At Daniel and Bastien Mercier, in Camiran, the binder of invoices to be paid grows day after day. “Costs for the quality control of wine, fuel for tractors, EDF, property taxes, etc. It’s a descent into hell, we’re stuck”, sighs Bastien Mercier, 34, being installed in the farm family of 65 hectares. To the point of no longer being able to pay for the next bottles and their labelling.

Placed in receivership at the beginning of December, the estate was however far from being a deadbeat.

“We have an inability to cash and not to pay. In the vats sleep 900,000 euros in cash!”, notes the young producer of Bordeaux and Bordeaux-superior appellation wines, sold in bulk and in bottles, the quality of which has been rewarded since 1985 during agricultural competitions.

Many of his colleagues are bearing the brunt of the historic crisis affecting the less flashy Bordeaux appellations. Buyers no longer jostle at the gates of farms, “whereas before, here, it was the ball of the trucks”.

Overproduction, combined with declining wine consumption, has driven prices to rock bottom. And the rise in production costs (energy, fertilizer, wood chips, iron stakes, etc.) makes the situation untenable.

But for the Merciers, it was the closing of export markets that sounded the death knell. For twenty years, the family has been selling 60% of its production in China, “the Eldorado for small farms” like theirs.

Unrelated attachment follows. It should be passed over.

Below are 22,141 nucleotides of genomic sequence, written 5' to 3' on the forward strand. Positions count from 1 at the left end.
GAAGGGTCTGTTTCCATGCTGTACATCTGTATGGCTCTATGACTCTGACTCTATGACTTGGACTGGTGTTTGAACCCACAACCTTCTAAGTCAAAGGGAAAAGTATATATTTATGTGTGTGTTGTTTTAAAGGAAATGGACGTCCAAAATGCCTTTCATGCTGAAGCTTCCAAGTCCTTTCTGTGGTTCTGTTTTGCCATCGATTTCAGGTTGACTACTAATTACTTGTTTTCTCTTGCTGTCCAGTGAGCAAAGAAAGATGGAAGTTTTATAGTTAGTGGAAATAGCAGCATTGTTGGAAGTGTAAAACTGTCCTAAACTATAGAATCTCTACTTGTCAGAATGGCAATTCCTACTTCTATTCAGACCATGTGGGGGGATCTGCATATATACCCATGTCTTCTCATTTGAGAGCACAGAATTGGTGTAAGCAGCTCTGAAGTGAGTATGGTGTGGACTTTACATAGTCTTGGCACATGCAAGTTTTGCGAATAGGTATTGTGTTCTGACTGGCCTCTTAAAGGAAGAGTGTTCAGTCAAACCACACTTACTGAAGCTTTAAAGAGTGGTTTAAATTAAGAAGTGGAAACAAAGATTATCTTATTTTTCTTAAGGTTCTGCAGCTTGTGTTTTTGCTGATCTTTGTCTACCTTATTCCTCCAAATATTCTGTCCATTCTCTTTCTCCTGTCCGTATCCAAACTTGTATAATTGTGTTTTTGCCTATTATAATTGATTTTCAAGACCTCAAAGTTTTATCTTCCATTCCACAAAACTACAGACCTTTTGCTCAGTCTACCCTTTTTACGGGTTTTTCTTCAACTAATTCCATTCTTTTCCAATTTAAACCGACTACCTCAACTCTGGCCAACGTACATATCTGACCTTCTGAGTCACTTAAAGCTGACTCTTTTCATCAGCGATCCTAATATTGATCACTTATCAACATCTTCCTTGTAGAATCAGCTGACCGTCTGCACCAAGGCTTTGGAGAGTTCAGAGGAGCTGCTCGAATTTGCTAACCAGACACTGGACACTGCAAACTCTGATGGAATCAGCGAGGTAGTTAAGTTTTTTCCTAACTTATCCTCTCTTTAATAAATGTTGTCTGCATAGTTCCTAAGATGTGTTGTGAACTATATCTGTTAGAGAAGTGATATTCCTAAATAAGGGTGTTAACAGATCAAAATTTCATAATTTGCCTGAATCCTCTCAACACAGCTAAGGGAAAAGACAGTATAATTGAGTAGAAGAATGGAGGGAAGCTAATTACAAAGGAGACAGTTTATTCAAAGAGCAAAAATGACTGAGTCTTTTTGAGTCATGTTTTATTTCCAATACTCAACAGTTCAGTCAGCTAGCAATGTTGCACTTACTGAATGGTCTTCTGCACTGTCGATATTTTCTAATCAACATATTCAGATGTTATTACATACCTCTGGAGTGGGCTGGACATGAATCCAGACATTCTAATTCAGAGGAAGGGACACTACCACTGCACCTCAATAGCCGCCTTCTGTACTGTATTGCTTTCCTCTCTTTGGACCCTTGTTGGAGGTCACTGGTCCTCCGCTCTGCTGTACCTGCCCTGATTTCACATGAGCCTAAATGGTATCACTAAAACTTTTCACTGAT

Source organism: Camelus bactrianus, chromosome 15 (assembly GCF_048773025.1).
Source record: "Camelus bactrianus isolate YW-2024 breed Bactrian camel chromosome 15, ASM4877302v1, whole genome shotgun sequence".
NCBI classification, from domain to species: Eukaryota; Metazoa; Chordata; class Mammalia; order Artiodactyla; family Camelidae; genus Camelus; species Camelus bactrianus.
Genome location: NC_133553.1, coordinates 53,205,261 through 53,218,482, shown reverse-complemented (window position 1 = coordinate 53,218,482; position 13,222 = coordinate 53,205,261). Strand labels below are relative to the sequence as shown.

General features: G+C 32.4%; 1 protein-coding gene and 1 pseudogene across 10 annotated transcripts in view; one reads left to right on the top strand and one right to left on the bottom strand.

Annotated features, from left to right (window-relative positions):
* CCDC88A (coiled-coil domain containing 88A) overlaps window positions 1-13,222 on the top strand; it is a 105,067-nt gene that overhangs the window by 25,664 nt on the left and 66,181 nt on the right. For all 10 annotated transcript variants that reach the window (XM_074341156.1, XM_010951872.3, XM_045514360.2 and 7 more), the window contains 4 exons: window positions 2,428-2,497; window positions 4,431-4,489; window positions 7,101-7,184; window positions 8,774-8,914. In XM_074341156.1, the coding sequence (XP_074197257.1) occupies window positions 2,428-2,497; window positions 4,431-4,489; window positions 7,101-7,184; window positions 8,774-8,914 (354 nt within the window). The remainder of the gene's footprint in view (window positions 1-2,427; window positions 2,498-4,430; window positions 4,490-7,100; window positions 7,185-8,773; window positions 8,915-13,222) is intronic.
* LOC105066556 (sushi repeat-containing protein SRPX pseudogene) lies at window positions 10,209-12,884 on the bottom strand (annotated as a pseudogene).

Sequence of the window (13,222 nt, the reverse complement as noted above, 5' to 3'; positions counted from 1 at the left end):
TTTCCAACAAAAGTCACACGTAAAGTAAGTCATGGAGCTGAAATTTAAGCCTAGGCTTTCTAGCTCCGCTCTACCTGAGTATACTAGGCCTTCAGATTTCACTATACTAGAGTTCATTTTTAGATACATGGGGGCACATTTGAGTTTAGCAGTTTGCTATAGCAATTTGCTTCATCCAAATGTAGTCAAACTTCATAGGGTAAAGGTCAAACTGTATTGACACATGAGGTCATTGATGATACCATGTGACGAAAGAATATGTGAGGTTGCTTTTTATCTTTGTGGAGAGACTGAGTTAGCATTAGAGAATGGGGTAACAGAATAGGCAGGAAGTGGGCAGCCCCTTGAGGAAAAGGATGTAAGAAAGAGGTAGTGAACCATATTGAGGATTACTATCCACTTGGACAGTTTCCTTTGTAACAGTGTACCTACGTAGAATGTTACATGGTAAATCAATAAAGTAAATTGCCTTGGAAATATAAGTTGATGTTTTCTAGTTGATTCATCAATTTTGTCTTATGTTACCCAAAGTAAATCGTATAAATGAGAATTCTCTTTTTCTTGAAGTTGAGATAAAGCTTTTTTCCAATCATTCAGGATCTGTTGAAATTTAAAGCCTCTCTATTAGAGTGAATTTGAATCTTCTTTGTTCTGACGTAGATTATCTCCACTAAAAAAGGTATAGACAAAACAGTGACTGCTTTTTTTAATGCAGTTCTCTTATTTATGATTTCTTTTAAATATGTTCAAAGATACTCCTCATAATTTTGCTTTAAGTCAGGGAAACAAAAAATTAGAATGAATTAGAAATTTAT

Intermediaries paid the ruby ​​barrel on the nail, between 1,600 and 1,800 euros against 700 euros in recent months, and the goods “went quickly”.

Faced with this favorable situation, father and son bought a neighboring property in 2013. “By growing, we limited production costs, the banks pushed us and accompanied us, we ticked all the boxes”.

And to multiply investments such as the installation of an outdoor cellar with self-draining vats. To obtain the high environmental value certification (HVE3), the winegrowers make numerous upgrades: more efficient sprayer, tractor with cab protecting the driver, storage basin for winery effluents, phytosanitary cleaning station.

Or some “200,000 euros of debt accumulated little by little”.

But with the Covid-19 crisis, exports to Asia and sales to hotels and restaurants at a standstill, their turnover suddenly collapsed by 60%.

– Glimmer of hope –

“Every day, we dig our grave a little more. The local winegrowers suffer in silence”, adds the 30-year-old mayor of this small town of 434 inhabitants. “We are all afraid to learn that a neighbor has hanged himself in his cellar”.

The only glimmer of hope: an aid plan for the uprooting of vines, with aid of 10,000 euros per hectare, claimed from the public authorities by a collective which will demonstrate on Tuesday in Bordeaux – Bastien Mercier will be one of them.

He believes he has 20 hectares too much, but does not have the means to tear off: “There are 30 to 40,000 euros for it”. The bonus would allow him to do so, even conditioned by a retraining. He plans to raise sheep, install photovoltaic panels and open a tavern.

Compensation would also compensate for the loss of rents which usually supplement the retirement of older workers – such as that of Yvette, the 91-year-old grandmother of the family, who earns less than 700 euros per month – and which are overdue in the vineyards because winegrowers-renters no longer have the means to pay their lessors.

Without an aid plan, there will be no uprooting or harvesting next season. “The grapes will rot on the vine and Entre-deux-Mers will be invaded by brambles”, warns Bastien Mercier.